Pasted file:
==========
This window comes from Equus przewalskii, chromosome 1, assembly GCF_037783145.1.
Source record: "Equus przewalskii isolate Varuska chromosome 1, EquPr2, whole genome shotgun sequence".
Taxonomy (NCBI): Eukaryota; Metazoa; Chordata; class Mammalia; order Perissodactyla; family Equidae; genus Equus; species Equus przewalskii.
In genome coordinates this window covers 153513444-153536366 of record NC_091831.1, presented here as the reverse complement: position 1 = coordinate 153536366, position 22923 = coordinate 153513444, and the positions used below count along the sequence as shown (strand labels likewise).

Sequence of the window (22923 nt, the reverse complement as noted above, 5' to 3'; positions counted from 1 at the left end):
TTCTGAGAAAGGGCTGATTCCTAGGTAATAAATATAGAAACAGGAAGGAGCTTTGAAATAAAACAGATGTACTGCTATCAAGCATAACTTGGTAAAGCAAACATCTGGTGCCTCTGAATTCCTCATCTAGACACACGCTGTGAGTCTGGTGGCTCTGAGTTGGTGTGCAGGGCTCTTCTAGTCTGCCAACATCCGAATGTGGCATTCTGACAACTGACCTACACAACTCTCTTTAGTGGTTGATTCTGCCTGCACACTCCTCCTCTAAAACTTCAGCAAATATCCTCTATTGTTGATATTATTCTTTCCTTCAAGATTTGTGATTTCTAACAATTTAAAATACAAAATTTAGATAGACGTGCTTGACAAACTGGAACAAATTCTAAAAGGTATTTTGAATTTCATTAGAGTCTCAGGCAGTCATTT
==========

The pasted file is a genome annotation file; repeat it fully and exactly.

This window comes from Equus przewalskii, chromosome 1, assembly GCF_037783145.1.
Source record: "Equus przewalskii isolate Varuska chromosome 1, EquPr2, whole genome shotgun sequence".
Taxonomy (NCBI): Eukaryota; Metazoa; Chordata; class Mammalia; order Perissodactyla; family Equidae; genus Equus; species Equus przewalskii.
In genome coordinates this window covers 153513444-153536366 of record NC_091831.1, presented here as the reverse complement: position 1 = coordinate 153536366, position 22923 = coordinate 153513444, and the positions used below count along the sequence as shown (strand labels likewise).

Sequence of the window (22923 nt, the reverse complement as noted above, 5' to 3'; positions counted from 1 at the left end):
TTCTGAGAAAGGGCTGATTCCTAGGTAATAAATATAGAAACAGGAAGGAGCTTTGAAATAAAACAGATGTACTGCTATCAAGCATAACTTGGTAAAGCAAACATCTGGTGCCTCTGAATTCCTCATCTAGACACACGCTGTGAGTCTGGTGGCTCTGAGTTGGTGTGCAGGGCTCTTCTAGTCTGCCAACATCCGAATGTGGCATTCTGACAACTGACCTACACAACTCTCTTTAGTGGTTGATTCTGCCTGCACACTCCTCCTCTAAAACTTCAGCAAATATCCTCTATTGTTGATATTATTCTTTCCTTCAAGATTTGTGATTTCTAACAATTTAAAATACAAAATTTAGATAGACGTGCTTGACAAACTGGAACAAATTCTAAAAGGTATTTTGAATTTCATTAGAGTCTCAGGCAGTCATTT